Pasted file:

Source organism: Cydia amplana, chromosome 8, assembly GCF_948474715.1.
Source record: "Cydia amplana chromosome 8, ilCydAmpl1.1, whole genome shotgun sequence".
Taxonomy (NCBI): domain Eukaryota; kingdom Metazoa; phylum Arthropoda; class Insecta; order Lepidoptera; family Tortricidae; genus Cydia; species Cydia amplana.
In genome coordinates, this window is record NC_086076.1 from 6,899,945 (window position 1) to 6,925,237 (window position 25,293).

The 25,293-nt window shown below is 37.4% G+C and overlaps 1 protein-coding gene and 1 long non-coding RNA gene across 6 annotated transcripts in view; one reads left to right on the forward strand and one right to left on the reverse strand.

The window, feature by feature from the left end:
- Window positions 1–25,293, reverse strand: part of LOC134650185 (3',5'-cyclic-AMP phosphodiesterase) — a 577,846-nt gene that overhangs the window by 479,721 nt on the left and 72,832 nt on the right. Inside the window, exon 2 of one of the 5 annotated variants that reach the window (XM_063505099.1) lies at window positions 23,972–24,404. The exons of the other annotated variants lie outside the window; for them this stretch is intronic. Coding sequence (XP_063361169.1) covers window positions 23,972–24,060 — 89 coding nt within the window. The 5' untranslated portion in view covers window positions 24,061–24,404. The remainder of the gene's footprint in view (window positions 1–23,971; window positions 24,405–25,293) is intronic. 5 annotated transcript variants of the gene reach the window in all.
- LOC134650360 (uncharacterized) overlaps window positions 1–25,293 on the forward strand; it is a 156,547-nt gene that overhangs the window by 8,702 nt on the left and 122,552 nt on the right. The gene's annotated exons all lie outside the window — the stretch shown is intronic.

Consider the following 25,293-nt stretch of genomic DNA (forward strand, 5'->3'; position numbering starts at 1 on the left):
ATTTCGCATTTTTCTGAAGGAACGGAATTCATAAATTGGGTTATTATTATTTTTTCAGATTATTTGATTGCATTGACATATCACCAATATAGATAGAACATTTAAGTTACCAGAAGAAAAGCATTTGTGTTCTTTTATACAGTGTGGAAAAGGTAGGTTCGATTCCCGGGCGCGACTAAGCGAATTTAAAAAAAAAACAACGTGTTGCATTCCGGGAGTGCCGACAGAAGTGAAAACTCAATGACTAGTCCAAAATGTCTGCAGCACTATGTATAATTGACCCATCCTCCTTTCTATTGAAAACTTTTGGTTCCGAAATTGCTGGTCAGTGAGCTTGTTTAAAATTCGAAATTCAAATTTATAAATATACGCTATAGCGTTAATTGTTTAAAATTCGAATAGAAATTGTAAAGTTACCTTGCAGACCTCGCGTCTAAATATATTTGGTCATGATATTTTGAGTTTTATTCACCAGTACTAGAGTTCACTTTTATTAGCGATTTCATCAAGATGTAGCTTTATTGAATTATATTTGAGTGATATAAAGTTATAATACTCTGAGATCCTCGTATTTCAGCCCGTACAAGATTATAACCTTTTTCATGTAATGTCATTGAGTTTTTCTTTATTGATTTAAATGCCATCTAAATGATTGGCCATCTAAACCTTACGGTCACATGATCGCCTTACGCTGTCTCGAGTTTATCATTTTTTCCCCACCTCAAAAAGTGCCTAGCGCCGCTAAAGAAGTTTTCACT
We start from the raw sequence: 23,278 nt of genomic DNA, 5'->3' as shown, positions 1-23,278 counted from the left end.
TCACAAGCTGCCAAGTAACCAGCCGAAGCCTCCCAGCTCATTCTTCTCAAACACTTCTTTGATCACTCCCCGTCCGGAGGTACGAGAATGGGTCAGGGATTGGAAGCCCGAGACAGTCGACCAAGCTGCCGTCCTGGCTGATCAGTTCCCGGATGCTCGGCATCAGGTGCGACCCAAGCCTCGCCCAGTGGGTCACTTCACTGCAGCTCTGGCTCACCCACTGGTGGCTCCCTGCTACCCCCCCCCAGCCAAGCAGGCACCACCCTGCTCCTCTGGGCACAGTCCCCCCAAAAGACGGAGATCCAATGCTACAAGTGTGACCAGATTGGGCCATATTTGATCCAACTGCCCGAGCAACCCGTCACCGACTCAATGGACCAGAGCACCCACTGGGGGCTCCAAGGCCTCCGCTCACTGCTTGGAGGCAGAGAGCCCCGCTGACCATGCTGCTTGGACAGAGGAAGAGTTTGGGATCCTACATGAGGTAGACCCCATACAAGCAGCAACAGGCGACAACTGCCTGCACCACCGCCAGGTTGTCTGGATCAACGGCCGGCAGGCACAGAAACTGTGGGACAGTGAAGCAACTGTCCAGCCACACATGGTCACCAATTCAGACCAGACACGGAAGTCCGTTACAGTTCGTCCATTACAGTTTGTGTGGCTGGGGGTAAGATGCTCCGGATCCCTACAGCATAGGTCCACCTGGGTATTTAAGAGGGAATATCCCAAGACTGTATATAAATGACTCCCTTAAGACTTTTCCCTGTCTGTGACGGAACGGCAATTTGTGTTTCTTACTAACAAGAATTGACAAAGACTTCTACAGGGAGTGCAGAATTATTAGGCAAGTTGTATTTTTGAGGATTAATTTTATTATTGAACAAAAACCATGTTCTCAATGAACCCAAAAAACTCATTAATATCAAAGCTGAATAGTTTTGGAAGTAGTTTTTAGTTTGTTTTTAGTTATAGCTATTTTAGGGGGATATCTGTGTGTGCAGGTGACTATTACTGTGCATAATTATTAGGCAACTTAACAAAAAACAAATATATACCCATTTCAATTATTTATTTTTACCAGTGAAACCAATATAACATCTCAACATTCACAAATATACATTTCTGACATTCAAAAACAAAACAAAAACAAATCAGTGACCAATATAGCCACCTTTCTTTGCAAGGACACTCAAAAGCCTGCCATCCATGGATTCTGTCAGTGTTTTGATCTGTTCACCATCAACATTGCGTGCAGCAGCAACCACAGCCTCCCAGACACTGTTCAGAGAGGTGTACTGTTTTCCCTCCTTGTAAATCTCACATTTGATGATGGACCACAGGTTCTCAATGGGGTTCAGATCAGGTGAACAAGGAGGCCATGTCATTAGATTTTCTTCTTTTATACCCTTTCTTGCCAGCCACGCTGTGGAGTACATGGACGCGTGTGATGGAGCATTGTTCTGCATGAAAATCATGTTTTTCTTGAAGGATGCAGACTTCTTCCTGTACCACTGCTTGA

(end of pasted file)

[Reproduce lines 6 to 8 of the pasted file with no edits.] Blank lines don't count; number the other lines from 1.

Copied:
The window, feature by feature from the left end:
- Window positions 1–25,293, reverse strand: part of LOC134650185 (3',5'-cyclic-AMP phosphodiesterase) — a 577,846-nt gene that overhangs the window by 479,721 nt on the left and 72,832 nt on the right. Inside the window, exon 2 of one of the 5 annotated variants that reach the window (XM_063505099.1) lies at window positions 23,972–24,404. The exons of the other annotated variants lie outside the window; for them this stretch is intronic. Coding sequence (XP_063361169.1) covers window positions 23,972–24,060 — 89 coding nt within the window. The 5' untranslated portion in view covers window positions 24,061–24,404. The remainder of the gene's footprint in view (window positions 1–23,971; window positions 24,405–25,293) is intronic. 5 annotated transcript variants of the gene reach the window in all.
- LOC134650360 (uncharacterized) overlaps window positions 1–25,293 on the forward strand; it is a 156,547-nt gene that overhangs the window by 8,702 nt on the left and 122,552 nt on the right. The gene's annotated exons all lie outside the window — the stretch shown is intronic.